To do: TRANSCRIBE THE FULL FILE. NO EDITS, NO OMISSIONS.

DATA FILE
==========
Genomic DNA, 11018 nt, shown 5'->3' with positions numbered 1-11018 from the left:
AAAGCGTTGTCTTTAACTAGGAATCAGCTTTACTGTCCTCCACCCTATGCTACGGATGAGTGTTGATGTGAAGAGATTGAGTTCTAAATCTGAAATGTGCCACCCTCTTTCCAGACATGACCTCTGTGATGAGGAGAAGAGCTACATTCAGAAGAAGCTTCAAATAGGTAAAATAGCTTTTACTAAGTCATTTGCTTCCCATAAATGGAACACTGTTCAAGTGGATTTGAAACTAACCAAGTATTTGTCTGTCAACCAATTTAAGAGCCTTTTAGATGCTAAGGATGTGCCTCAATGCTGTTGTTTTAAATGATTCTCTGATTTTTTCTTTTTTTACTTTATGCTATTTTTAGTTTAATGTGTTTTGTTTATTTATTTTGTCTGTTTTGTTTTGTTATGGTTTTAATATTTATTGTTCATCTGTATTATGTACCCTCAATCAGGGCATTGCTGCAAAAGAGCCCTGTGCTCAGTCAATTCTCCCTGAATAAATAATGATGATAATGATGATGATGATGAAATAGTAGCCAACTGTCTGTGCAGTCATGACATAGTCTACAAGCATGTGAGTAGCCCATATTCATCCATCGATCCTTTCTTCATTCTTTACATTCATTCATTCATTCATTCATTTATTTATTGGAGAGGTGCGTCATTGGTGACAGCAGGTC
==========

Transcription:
Genomic DNA, 11018 nt, shown 5'->3' with positions numbered 1-11018 from the left:
AAAGCGTTGTCTTTAACTAGGAATCAGCTTTACTGTCCTCCACCCTATGCTACGGATGAGTGTTGATGTGAAGAGATTGAGTTCTAAATCTGAAATGTGCCACCCTCTTTCCAGACATGACCTCTGTGATGAGGAGAAGAGCTACATTCAGAAGAAGCTTCAAATAGGTAAAATAGCTTTTACTAAGTCATTTGCTTCCCATAAATGGAACACTGTTCAAGTGGATTTGAAACTAACCAAGTATTTGTCTGTCAACCAATTTAAGAGCCTTTTAGATGCTAAGGATGTGCCTCAATGCTGTTGTTTTAAATGATTCTCTGATTTTTTCTTTTTTTACTTTATGCTATTTTTAGTTTAATGTGTTTTGTTTATTTATTTTGTCTGTTTTGTTTTGTTATGGTTTTAATATTTATTGTTCATCTGTATTATGTACCCTCAATCAGGGCATTGCTGCAAAAGAGCCCTGTGCTCAGTCAATTCTCCCTGAATAAATAATGATGATAATGATGATGATGATGAAATAGTAGCCAACTGTCTGTGCAGTCATGACATAGTCTACAAGCATGTGAGTAGCCCATATTCATCCATCGATCCTTTCTTCATTCTTTACATTCATTCATTCATTCATTCATTTATTTATTGGAGAGGTGCGTCATTGGTGACAGCAGGTC